Words Worth Noting

Favorite Quotes

"Le coeur a ses raisons que la raison ne connait point. French. Pascal. The heart has its reasons, whereof reason knows nothing."— Madeleine L'Engle

Sunday, December 13, 2009

Thinking about making a list of films

Films that confront race either explicitly or implicitly, and films that represent race and ethnicity in ways that are culturally and/or politically significant come in many different genres. Some may not seem to be about race at all. Nonetheless these films made us reconsider our assumptions about what race means in our lives and how we relate to each other.
So far I can think of at least 5 in the past decade that made a big impression:

  • Crash (definitely NOT my favorite film, but it's important)
  • Boogie Man: The Lee Atwater Story -- an important documentary, which too few people saw, and which says a lot about the role of race in politics.
  • Monster's Ball
  • Something New
  • Harold and Kumar go to White Castle (Sepia Mutiny did A LOT on this film. Light but innovative and significant I think to South Asian community. Here's an interesting post on it http://www.sepiamutiny.com/sepia/archives/000200.html)

Wednesday, December 09, 2009

When Race is a Political Weapon

A symbolic racialized attack, even within the Black community, is a poisonous political weapon. This story by Arianna Huffington effectively demonstrates why the Call & Post's Aunt Jemima editorial cartoon is so insidious. Not so long ago Sharpe James deployed similar invective --crazy, highly racialized charges--against Cory Booker: taking money from the KKK, "collaborating with Jews", being a "faggot white boy," a "white republican," a "black trojan horse," and "errand boy Black politician ." Seriously, these are quotes from the ex-Mayor James and from some otherwise impressive people. 

Back in 2002, Huffington reported:

In elected office for 32 years, and feeling the heat of a surprisingly tight race, four-term mayor Sharpe James has leveled a variety of lunatic charges against his opponent, city councilman Cory Booker, accusing him of taking money from the KKK and the Taliban, collaborating with Jews to take over Newark, being a "faggot white boy" and (cover your ears, children) a Republican. What makes this mouth-foaming vitriol especially nutty is that Booker is an African-American, a Democrat and a Stanford and Yale Law School-educated Rhodes scholar, who, in case you're wondering, is straight and hasn't received a dime from David Duke or Mullah Omar.

The point and the problem is this -- this type of racial accusation is powerful if not confronted. It can be used to punish, stigmatize and potentially silence almost anyone, even sincere public officials with great records serving the community. 

What's more, this choice of rhetoric and this type of image doesn't just shame its intended target. It introduces poison into the community well and ultimately demeans and therefore damages us all. As a commenter on Jezebel.com said: "Internalized racism is still racism."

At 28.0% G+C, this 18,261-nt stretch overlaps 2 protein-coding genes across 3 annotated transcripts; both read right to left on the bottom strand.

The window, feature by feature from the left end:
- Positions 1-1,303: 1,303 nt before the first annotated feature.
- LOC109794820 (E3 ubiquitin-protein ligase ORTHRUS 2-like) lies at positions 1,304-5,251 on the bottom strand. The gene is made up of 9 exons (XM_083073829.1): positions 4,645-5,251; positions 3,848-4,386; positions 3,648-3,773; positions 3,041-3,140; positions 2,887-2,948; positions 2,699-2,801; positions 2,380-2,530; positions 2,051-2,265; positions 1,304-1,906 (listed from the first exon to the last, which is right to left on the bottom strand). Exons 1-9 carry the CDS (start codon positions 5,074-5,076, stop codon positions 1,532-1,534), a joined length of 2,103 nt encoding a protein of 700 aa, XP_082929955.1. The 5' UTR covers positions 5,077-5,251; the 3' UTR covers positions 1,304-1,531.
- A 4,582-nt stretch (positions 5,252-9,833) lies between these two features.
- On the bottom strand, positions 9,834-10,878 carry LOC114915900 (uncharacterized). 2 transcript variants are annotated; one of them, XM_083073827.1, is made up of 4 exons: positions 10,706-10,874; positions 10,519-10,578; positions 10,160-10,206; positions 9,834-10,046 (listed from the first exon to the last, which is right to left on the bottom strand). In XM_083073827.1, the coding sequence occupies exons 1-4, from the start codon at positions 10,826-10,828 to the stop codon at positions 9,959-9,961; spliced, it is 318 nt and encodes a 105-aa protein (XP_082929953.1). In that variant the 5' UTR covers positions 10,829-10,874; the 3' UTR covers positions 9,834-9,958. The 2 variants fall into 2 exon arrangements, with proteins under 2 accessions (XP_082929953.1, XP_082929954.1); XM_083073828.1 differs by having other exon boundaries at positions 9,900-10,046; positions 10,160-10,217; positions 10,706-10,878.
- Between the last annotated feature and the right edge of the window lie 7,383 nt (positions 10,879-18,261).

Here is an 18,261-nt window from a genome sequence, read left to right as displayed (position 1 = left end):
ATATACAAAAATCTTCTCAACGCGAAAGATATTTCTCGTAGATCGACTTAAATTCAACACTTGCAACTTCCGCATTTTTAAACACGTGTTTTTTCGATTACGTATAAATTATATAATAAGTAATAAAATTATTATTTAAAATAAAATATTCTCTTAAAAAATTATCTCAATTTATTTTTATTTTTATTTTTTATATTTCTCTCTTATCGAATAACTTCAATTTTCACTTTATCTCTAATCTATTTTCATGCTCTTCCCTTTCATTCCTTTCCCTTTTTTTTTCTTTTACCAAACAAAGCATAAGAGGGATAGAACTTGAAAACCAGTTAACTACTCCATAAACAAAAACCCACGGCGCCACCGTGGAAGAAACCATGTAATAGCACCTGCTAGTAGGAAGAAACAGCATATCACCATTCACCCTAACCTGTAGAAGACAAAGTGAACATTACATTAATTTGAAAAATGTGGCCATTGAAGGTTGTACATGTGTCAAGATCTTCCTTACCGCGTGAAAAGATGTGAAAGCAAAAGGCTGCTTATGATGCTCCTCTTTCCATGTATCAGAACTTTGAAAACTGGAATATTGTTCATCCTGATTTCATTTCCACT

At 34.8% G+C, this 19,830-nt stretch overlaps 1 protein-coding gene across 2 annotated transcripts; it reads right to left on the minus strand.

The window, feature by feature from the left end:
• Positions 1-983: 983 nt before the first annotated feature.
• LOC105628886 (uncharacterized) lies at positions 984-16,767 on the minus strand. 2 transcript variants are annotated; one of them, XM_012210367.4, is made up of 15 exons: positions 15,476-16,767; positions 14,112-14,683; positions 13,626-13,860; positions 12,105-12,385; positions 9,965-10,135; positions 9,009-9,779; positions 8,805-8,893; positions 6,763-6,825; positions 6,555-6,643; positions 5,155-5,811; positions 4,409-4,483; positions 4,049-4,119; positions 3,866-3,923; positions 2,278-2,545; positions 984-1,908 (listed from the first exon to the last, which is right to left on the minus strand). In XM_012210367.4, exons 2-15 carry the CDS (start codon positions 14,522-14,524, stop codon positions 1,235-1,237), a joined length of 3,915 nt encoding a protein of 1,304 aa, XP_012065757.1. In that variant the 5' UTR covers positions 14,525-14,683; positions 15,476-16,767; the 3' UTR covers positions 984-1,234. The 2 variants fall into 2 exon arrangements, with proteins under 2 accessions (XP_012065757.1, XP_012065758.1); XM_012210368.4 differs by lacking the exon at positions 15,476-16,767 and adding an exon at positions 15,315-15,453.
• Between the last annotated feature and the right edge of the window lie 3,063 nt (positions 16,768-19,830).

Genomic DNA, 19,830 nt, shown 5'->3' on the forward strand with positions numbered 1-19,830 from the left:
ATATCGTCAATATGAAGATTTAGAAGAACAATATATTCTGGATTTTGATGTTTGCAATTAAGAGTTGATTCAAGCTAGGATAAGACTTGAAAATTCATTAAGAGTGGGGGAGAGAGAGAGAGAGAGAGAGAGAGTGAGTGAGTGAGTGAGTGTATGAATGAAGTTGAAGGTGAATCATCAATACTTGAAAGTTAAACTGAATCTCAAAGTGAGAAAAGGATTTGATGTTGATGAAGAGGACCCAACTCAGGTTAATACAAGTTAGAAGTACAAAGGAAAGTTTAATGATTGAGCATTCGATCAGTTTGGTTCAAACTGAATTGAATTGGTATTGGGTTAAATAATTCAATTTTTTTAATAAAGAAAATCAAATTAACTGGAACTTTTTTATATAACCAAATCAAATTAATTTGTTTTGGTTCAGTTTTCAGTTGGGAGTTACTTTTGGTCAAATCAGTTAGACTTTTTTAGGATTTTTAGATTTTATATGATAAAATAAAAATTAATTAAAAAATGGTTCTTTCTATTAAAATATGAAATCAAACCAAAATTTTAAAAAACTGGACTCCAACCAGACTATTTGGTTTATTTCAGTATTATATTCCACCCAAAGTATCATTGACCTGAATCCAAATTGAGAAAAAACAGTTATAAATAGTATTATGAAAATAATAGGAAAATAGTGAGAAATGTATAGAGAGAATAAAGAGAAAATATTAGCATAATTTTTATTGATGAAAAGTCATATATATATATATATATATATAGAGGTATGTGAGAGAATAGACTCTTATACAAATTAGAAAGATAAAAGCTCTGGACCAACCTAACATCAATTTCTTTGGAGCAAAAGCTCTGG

Read more

Arianna Huffington's Salon.com
piece "The madness of Newark's King James"

Join the Facebook Group condemning the Call & Post's Aunt Jemima editorial cartoon 

Sunday, December 06, 2009

Racist Editorial cartoon of State Senator as Aunt Jemima (updated)

This is a sad story involving race, representation and local politics, but I'm hoping it will have a satisfying conclusion. A little over a week ago an Ohio newspaper, the Call & Post ran an editorial cartoon depicting African American Ohio state senator Nina Turner as Aunt Jemima and saying in broken English, "I be’s da new leader." Just as disturbing, the newspaper is Black owned. 

This cartoon clearly exploits demeaning 19th century stereotypes for political retribution--Turner supported a ballot initiative for county government reform that the Call and Post opposed. It's not the first time this paper has punished African American leaders that challenge them, and a broad based coalition of Clevelanders and friends have joined forces to say this is unacceptable. A few people have written letters to the editor. Over 1200 people have joined the Facebook group my friend, Robyn Minter-Smyers started to demand an apology.

Here are a few key links for more information:
Facebook Group: http://bit.ly/7OWlH2
Cleveland Scene http://bit.ly/8qyTi1
Cleveland Plain Dealer column - http://bit.ly/6SAHH7
Deborah Plummer on the Huffington Post: No Confusion When It Comes to the "Isms" http://bit.ly/88HEV2

12/7 update. There are now over 1300 members of the Facebook Group and Crain's Cleveland Business just published a great piece on this issue entitled "Call & Post sparks collective outrage." The article quotes Brian Hall, a local African American business leader who is demanding a strong, clear community response: "if this (Aunt Jemima cartoon) were published by a white institution, it would be national news and we would be in the streets in protest. We cannot let a black man destroy the fabric of two great institutions (the local NAACP and the Call & Post) that have served our community for over a century.”

Cleveland Magazine editor Erick Trickey also has a fascinating post detailing the fierce power struggle behind the cartoon. Definitely worth reading. Key quote: "Some people are just incensed that the paper would use an old racial attack to try to enforce political conformity."

Monday, November 16, 2009

New Updates on Twitter

Follow me on twitter at twitter.com/BellCV or follow EntStudies  (AEJMC's  Entertainment Studies Interest Group) for thought-provoking tweets about the study of entertainment.